“Cybercrime is the most common cyber threat that Canadians and Canadian organizations are likely to encounter.”
–Canadian Centre for Cyber Security
In 2020, 3 in 10 Canadian organizations saw a spike in cybercrime volume during the pandemic. 25% experienced a breach of customer and/or employee data; 38% didn’t even know if they had experienced a breach. Even more worrying, only 36% of organizations that experience a cybercrime are likely to inform a regulatory body, down from 58% in 2019.
Following the COVID-19 outbreak, organizations have been forced to move millions of people to remote work. Remote work creates numerous security gaps that cybercriminals take advantage of to perpetrate cybercrimes, thus creating a very serious cybercrime situation in Canada. It’s likely to get worse in the next few years.
So, what is Canada doing to mitigate cybercrime?
Fighting Cybercrime in Canada with Information
In the 2018 National Cyber Threat Assessment (NCTA), the Canadian Centre for Cyber Security stated that “cyber fraud and extortion attempts directed at Canadians are becoming more sophisticated,” and “Canadians’ exposure to cyber threats has increased due to the prevalence of Internet-connected devices.”
The Canadian Centre for Cyber Security reiterates these messages in the 2020 NCTA. It also states that Canadians are now even more vulnerable to cybercriminals looking to take advantage of their victims’ online presence to steal their data, hold it for ransom, or even destroy it. The NCTA identifies five key trends that will drive the evolution of the cybercrime landscape in the coming years:
More physical safety of Canadians is being put at risk
More economic value is at risk
More collected data increases privacy risk
Commercialization of advanced cybercrime tools
Foreign nations trying to influence Canada to adopt government-controlled Internet governance
The NCTA also outlines the cybercrime risks to both Canadian businesses and individuals, such as fraud, extortion, cryptojacking, ransomware, Big Game Hunting, Intellectual Property theft and supply chain attacks.
Reducing exposure to and even preventing cybercrime in Canada starts with information, even if it’s disturbing. On this front, the Canadian authorities, especially the Canadian Centre for Cyber Security, are doing a great job.
Fighting Cybercrime in Canada with the Law
Since April 2000, Canada has had a broad security law aimed at protecting consumer data in the event of a cybercrime: Personal Information Protection and Electronic Documents Act (PIPEDA). PIPEDA includes a strong breach notification rule, say, in the event of a ransomware cybercrime in Canada.
With the National Cyber Security Strategy, first launched in 2010, the Government aims to shape and sustain the country’s cybersecurity and cyber-resilience. One of its goals is to protect individuals, businesses and critical government systems from cybercrime in Canada. It also outlines how the Government will support research, education and digital innovation to improve the country’s ability to respond to and withstand evolving cybercrime threats.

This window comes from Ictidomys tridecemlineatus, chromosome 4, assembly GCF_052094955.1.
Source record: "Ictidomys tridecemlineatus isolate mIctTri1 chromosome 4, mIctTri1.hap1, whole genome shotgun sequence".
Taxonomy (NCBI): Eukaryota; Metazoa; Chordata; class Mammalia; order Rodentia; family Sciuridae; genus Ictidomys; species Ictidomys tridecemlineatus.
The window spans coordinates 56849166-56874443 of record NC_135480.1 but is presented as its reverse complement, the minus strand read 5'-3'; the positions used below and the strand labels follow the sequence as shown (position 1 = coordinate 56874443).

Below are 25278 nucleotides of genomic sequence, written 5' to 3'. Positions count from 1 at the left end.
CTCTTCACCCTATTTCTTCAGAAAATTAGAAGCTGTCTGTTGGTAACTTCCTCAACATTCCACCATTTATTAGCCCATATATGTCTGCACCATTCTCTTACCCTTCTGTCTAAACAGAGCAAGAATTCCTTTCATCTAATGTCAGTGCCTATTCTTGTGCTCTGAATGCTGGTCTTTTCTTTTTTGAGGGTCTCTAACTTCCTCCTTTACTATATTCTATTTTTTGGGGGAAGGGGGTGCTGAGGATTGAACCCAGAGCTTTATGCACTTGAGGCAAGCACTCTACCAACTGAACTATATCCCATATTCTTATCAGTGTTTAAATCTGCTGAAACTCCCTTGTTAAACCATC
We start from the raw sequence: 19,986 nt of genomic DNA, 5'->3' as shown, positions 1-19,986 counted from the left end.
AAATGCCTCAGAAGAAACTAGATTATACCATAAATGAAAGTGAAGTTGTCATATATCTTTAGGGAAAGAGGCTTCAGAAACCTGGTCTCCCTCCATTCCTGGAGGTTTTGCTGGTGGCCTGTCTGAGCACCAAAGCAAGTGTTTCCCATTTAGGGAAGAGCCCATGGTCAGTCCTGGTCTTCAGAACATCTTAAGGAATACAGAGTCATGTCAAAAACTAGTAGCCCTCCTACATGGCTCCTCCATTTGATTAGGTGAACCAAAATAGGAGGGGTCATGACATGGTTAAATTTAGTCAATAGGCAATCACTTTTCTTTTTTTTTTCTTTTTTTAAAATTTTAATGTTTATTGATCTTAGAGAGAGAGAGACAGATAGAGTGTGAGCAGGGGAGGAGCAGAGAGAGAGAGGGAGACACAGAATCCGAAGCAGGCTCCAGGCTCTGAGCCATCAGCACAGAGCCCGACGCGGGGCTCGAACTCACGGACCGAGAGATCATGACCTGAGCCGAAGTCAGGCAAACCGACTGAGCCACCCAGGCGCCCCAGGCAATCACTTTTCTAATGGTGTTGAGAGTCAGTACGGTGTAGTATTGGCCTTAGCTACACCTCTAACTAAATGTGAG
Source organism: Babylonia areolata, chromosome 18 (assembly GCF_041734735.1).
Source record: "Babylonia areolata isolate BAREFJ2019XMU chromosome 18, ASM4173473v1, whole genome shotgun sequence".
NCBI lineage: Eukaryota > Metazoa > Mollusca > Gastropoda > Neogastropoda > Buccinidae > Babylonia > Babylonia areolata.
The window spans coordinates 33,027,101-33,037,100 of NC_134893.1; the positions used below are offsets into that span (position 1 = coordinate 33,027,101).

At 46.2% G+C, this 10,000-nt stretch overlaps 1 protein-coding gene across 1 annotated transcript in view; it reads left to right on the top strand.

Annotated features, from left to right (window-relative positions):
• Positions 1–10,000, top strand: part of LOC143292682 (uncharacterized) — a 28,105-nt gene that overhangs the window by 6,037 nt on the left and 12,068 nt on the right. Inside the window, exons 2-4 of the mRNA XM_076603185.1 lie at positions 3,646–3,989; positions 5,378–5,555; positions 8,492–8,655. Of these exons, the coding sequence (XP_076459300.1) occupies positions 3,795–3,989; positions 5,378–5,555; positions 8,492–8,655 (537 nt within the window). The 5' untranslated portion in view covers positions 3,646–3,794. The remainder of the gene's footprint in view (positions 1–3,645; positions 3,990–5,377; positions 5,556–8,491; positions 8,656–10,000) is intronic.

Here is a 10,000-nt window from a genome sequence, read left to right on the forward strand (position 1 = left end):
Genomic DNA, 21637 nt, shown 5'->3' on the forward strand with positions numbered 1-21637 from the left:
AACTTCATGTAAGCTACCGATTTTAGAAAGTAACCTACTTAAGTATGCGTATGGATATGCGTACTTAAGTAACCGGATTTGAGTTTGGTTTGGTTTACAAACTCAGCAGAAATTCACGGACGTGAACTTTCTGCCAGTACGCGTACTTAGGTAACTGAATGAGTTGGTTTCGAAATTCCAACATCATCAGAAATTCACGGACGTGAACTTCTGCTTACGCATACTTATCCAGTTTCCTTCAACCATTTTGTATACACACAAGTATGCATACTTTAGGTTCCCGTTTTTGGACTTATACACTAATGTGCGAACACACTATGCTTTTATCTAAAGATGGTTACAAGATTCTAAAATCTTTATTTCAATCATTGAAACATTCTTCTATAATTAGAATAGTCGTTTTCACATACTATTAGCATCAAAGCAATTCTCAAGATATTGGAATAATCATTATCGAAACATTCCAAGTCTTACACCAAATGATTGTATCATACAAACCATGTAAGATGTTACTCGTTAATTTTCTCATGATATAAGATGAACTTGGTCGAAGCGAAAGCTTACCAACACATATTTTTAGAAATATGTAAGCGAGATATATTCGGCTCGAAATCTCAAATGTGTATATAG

The strategy also supports the creation of the RCMP’s National Cybercrime Coordination Unit (NC3). The NC3 works with law enforcement, civilians and international partners like FBI, INTERPOL and Europol to “help reduce the threat, impact and victimization of cybercrime in Canada.” Furthermore, it will act as a coordination investigations hub for cybercrime in Canada, provide digital investigative support to Canadian law enforcement, and establish a national reporting framework for Canadians to report cybercrime (see below). The NC3 is expected to reach full operating capability in 2023.
Fighting Cybercrime in Canada with Fraud Prevention
The primary mandate of the Canadian Anti-Fraud Centre (CAFC) is to collect information on past and current fraud and identity theft scams affecting (or likely to affect) Canadians. It thus plays an important role in educating Canadians about this type of cybercrime.
Through the CAFC, Canadian individuals and businesses can:
Learn about the different fraud types
Recognize the warning signs
The CAFC, jointly managed by the Royal Canadian Mounted Police, the Competition Bureau Canada and the Ontario Provincial Police, also works with law enforcement to identify, address and prevent cybercrime in Canada, and protect Canada’s economy from damaging financial impact.
The NC3 is also setting up a new cybercrime and fraud reporting system, which will become operational in 2022. Through this system, any victim of or witness to cybercrime or fraud can report it online. The NC3 will use the system to find links between similar fraud reports across Canada and internationally, identify, prioritize, and address reported cybercrime fraud. Until the new system is complete, Canadians can report fraud on the existing CAFC Fraud Reporting System.
Cybercrime in Canada is an ongoing and increasingly serious problem. Fortunately, the country is taking steps to mitigate its impact. Nevertheless, organizations should also take steps to protect themselves from cybercrime. Protection includes conducting regular, manual penetration testing on their enterprise networks, devices, software and data. To know more, explore our blogs on penetration testing here, or get in touch to schedule a penetration test in your organization.